Your cardio Sucks!
Cardio exercise has tons of amazing benefits for your health. A common mistake is making cardio is the only form of exercise in which you partake, you are really missing out. You may even be at risk for what many people fear: becoming “skinny fat.” Many people think of cardio as the key to fat-burning, and it is important. But strength training is, too. More muscle helps boost your metabolism so you burn more calories all day—and during every cardio session. Further, on a weight-loss program, you will lose muscle mass as you lose weight (not a good thing), but regular strength training will help you minimize that muscle loss. In my expert opinion, regular strength training is just as important in a fitness and weight-loss program as cardio. Pick up the weights and watch the scale go down. Here are some of the things why its essential to include high intensity resistance exercise in your program:
- High Intensity Exercise preserves muscle mass while dieting.
- The more muscle you have, the more calories you will burn at rest. One study investigating the metabolic rate of bodybuilders compared to regular people found that bodybuilders had a 14% higher resting metabolic rate. When both groups were inactive all day, the bodybuilders burned 354 more calories because of their increased level of muscle mass.
- One study reported that those who had the smallest waist circumference, did the most resistance exercise. Among various activities, weight training had the strongest association with less waist circumference increase.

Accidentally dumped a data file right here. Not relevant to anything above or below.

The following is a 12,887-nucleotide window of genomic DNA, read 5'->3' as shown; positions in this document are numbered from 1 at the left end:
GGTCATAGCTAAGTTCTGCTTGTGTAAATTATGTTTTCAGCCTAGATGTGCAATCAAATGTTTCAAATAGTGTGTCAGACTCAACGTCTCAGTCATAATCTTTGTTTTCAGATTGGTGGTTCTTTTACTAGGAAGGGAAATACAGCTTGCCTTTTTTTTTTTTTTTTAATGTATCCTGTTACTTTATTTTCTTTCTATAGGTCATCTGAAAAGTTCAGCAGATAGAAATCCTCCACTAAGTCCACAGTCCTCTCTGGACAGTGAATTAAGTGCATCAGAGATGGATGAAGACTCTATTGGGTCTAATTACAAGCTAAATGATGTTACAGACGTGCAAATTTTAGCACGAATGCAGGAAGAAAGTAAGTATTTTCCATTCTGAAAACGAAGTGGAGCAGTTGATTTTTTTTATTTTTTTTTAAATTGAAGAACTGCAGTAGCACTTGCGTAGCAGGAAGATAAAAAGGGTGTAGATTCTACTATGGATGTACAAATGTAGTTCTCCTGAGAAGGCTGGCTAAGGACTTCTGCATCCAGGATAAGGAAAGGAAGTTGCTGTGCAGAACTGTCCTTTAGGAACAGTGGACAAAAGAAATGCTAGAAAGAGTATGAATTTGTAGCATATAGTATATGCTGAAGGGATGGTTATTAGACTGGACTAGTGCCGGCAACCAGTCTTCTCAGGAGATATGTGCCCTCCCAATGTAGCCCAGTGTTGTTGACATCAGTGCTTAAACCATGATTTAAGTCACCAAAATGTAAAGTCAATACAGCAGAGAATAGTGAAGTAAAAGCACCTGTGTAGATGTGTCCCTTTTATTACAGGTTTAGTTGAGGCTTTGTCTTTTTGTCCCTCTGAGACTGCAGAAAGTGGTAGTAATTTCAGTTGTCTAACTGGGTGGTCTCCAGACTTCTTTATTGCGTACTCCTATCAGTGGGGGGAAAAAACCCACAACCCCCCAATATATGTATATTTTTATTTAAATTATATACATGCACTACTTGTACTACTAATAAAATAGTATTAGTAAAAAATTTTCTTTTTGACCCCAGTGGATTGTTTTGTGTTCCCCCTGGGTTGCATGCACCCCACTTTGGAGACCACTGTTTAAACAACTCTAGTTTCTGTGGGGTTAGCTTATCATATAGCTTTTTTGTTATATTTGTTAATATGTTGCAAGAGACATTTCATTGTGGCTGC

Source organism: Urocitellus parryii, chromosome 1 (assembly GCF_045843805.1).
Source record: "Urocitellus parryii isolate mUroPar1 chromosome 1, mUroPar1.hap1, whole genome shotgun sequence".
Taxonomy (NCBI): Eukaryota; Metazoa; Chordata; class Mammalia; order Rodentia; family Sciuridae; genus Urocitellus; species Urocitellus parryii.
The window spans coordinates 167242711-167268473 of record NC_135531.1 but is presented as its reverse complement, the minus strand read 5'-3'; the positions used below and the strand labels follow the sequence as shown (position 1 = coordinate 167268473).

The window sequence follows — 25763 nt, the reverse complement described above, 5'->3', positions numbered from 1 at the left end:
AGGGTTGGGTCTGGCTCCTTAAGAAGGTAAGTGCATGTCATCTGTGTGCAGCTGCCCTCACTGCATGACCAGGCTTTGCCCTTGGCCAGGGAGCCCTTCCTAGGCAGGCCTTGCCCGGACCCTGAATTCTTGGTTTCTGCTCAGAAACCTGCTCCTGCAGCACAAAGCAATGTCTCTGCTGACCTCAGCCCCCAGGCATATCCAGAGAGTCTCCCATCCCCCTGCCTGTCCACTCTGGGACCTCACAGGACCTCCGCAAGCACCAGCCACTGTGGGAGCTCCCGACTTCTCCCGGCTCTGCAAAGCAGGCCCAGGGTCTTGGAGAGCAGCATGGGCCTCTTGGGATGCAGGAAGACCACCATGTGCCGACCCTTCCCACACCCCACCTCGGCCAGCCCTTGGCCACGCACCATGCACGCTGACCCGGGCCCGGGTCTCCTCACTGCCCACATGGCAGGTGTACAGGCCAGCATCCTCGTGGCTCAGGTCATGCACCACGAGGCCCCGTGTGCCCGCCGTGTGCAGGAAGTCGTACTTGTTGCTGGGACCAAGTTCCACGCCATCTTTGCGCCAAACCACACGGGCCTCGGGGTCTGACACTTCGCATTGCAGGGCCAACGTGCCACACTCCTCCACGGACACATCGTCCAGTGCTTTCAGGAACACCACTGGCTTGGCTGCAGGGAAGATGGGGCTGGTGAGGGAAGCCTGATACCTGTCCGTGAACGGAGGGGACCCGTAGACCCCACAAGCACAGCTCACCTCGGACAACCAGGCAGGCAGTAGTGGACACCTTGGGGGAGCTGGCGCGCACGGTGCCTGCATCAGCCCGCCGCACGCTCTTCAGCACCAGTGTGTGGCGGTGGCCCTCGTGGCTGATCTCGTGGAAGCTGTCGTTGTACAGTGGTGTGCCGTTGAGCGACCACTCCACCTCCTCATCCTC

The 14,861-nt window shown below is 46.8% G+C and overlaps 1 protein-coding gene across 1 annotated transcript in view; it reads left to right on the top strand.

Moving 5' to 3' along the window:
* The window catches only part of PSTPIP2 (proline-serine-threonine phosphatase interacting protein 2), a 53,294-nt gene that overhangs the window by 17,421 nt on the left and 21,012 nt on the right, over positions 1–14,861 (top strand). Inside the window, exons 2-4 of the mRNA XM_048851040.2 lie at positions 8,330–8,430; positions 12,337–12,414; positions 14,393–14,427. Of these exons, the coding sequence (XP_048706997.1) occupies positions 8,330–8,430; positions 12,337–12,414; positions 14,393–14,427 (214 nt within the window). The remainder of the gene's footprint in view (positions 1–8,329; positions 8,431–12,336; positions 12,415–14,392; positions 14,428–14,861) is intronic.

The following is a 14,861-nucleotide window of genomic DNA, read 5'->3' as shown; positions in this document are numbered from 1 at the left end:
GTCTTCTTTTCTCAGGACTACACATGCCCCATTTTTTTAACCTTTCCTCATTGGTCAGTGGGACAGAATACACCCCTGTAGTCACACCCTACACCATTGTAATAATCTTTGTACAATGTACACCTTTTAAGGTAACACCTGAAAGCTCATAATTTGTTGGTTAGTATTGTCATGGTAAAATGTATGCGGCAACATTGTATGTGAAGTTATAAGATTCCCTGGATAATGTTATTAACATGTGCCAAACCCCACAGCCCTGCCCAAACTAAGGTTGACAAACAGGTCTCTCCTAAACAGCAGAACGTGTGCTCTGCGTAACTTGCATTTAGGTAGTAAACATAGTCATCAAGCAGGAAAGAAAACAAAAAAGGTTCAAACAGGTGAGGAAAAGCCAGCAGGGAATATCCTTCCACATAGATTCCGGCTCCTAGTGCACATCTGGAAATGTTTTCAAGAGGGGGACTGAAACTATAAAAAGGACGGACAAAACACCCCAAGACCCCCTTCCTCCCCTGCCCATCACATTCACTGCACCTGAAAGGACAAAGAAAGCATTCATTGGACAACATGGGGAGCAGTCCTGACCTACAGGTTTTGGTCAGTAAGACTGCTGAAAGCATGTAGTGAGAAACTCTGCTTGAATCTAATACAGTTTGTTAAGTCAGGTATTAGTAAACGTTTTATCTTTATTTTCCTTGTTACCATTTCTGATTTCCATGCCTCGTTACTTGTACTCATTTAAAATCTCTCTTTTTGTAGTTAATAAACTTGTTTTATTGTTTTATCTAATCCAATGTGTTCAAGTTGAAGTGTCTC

The short-term benefit of burning a few extra calories with cardio does not weigh up against the long-term benefits of increasing your metabolism with high-intensity exercise.
Eat More and Lose Weight
The key to any diet is to control your appetite. A very interesting study found that subjects could eat less and feel more satisfied while eating whatever they wanted. Researchers has 29 subjects randomized to eat whatever they wanted on a Paleolithic diet based on lean meat, fish, fruit, vegetables, root vegetables, eggs, and nuts, or a Mediterranean-like diet based on whole grains, low-fat dairy products, vegetables, fruit, fish, and oils and margarines during 12 weeks. In parallel with a four day weighed food record the participants recorded their subjective rating of satiety. Satiety Quotients were calculated, as the intra-meal quotient of change in satiety during meal and consumed energy or weight of food and drink for that specific meal.
The Paleolithic group were as satiated as the Mediterranean group but consumed less energy per day. Consequently, the quotients of mean change in satiety during meal and mean consumed energy from food and drink were higher in the Paleolithic group. Thus, the Paleolithic diet was apparently more satiating per calorie than the Mediterranean.
Only one in six overweight and obese adults in a nationwide survey reports ever having maintained a 10 percent weight loss for at least a year. In studies by Dr. Rudolph L. Leibel of Columbia and colleagues, when lean and obese research subjects were underfed in order to make them lose 10 to 20 percent of their weight, their hunger increased and metabolism plummeted. Conversely, overfeeding sped up metabolism. In the long run, most people fail at dieting not because they have lack of willpower, its just that they have not structured their diet accordingly to maximize nutrient density and not consuming foods that are satisfying. Nutrient dense foods provide a high amount of nutrients (fiber, vitamins, minerals and phytochemicals) for a relatively low amount of calories.
Eating a diet high in nutrient dense foods is associated with many health benefits, and it can provide sources for nutrients that are commonly low in a typical Western diet.